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Authorities should hand out consumption vouchers to Hongkongers and extra allowances to city’s underprivileged: 2 organisations

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Authorities should consider providing handouts such as consumption vouchers to all Hongkongers and extra allowances to city’s elderly as well as underprivileged in this month’s budget, despite an expected deficit of HK$100 billion (US$12.8 billion), two organisations have said.

The Federation of Public Housing Estates and the Democratic Alliance for the Betterment and Progress of Hong Kong (DAB) submitted separate petitions at government headquarters in Admiralty on Monday, a day after Financial Secretary Paul Chan Mo-po said most residents regarded such perks as ‘unnecessary’.

The federation said the government should continue the distribution of consumption vouchers as they had benefited various industries and played a role in boosting the economy during the pandemic.

Hong Kong Financial Secretary Paul Chan will unveil his budget on February 28. He warned in December that the deficit was expected to exceed HK$100 billion. Photo: Elson Li

“We understand the government needs to manage its finances carefully and ensure that expenditures do not exceed income, as it potentially deals with a significant fiscal deficit this year,” it said. “However, it is also necessary to balance the practical demands of society and stimulate economic development through some countercyclical measures.”

Among the relief measure recommendations put forth by the housing group included subsidising one month of rent for the city’ roughly 800,000 public housing tenants, increasing the child allowance and extending the rates concession from covering the first six months to the whole year.

The group also suggested the government repurpose the unused community isolation facilities at Kai Tak and Penny’s Bay, such as integrating the Kai Tak facility with the cruise terminal to provide studios, dormitories and hostels as a hub for cultural and tourism industries.

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Other policy suggestions include increasing the minimum area of subsidised housing units to be larger than the current 280 sq ft and increasing the minimum living area of each public housing tenant to be greater than seven square metres.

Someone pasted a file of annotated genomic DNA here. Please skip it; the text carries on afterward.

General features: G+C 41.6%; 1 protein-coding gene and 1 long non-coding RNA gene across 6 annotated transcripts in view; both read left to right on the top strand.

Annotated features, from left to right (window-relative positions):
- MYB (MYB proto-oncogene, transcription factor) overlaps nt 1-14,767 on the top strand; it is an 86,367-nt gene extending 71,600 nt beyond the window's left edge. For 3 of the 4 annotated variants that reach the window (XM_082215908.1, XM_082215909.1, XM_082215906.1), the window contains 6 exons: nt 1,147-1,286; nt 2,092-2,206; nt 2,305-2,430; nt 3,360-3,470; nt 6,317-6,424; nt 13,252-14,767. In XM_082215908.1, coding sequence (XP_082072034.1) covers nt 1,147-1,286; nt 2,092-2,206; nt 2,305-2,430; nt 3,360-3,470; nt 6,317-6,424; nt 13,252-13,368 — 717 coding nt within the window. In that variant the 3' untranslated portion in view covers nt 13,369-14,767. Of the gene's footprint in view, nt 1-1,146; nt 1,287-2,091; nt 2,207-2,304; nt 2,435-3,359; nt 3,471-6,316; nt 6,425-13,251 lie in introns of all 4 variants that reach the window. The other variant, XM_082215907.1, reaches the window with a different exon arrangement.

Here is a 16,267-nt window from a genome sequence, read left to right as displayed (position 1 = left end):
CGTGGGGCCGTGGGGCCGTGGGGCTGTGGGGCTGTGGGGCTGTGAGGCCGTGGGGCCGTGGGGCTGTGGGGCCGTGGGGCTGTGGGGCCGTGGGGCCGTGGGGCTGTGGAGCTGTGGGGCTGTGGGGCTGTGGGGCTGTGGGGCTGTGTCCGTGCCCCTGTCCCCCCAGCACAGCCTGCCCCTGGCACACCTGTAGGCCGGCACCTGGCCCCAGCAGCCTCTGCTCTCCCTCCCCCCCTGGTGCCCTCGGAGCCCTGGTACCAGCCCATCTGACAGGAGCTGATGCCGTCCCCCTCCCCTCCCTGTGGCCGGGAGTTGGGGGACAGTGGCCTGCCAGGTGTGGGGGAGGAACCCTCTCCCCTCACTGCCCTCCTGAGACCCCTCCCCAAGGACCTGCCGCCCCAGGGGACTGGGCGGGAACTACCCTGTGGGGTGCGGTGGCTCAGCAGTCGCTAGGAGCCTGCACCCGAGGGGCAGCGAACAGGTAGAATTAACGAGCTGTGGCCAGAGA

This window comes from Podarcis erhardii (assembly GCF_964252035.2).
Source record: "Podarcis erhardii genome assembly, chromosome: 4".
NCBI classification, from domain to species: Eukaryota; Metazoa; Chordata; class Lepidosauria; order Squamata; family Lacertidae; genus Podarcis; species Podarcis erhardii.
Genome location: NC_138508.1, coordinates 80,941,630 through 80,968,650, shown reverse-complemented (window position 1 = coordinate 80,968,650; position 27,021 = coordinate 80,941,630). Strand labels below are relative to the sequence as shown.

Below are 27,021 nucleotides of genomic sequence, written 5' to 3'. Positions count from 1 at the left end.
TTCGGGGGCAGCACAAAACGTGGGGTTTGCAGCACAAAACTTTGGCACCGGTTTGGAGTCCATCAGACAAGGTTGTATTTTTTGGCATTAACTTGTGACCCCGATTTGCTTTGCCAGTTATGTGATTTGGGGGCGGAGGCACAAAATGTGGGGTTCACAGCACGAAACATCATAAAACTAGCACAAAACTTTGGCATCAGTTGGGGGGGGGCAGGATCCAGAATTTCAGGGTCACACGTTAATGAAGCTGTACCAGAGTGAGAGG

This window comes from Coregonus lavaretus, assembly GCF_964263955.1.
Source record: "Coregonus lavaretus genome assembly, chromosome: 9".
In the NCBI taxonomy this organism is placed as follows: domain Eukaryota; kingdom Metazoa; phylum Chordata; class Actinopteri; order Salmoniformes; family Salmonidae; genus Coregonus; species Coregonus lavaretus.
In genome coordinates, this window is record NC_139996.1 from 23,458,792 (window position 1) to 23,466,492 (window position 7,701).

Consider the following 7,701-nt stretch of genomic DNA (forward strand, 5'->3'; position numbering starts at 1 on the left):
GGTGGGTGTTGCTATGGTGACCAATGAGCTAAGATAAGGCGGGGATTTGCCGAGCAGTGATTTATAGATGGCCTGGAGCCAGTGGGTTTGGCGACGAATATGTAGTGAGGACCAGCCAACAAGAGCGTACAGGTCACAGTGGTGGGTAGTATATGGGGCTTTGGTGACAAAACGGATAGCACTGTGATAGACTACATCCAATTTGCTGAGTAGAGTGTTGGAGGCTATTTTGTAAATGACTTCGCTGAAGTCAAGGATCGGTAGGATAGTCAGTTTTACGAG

Financial Secretary Chan will unveil his budget on February 28. He warned in December that the deficit was expected to exceed HK$100 billion, nearly twice as much as his estimate from last February.

On Sunday, he said that most of the feedback authorities collected during the budget consultation period indicated that large-scale easing measures were no longer necessary, while predicting the economy would be more stable this year owing to falling interest rates.

The DAB, the city’s biggest political party, also highlighted that both middle and lower-class families faced an increased financial burden amid the city’s slower-than-expected economic recovery following the full border reopening.

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“With the government recording a significant fiscal deficit, it is necessary to strengthen expenditure control,” it said. “However, we believe that the government should still introduce various relief measures and initiatives beneficial to the well-being of residents from all walks of life in the new financial year while maintaining prudent financial management and implementing the principle of using resources where they are most needed.”

That could be done by offering an extra half-month allowance for comprehensive social security assistance and old age living allowance recipients, introducing a dedicated tax allowance, a tax break to hire foreign domestic helpers and avoid raising government charges for livelihood-related items.

Chan had earlier said he would review some public service charges that had not been adjusted for a long time and those based on a user-pays principle in a bid to boost revenue and balance the books.

The party also suggested the government ditch its three “spicy measures” for the property market – namely the special stamp duty, buyer’s stamp duty and new residential stamp duty – which has been in place for over a decade.

Article was originally published from here

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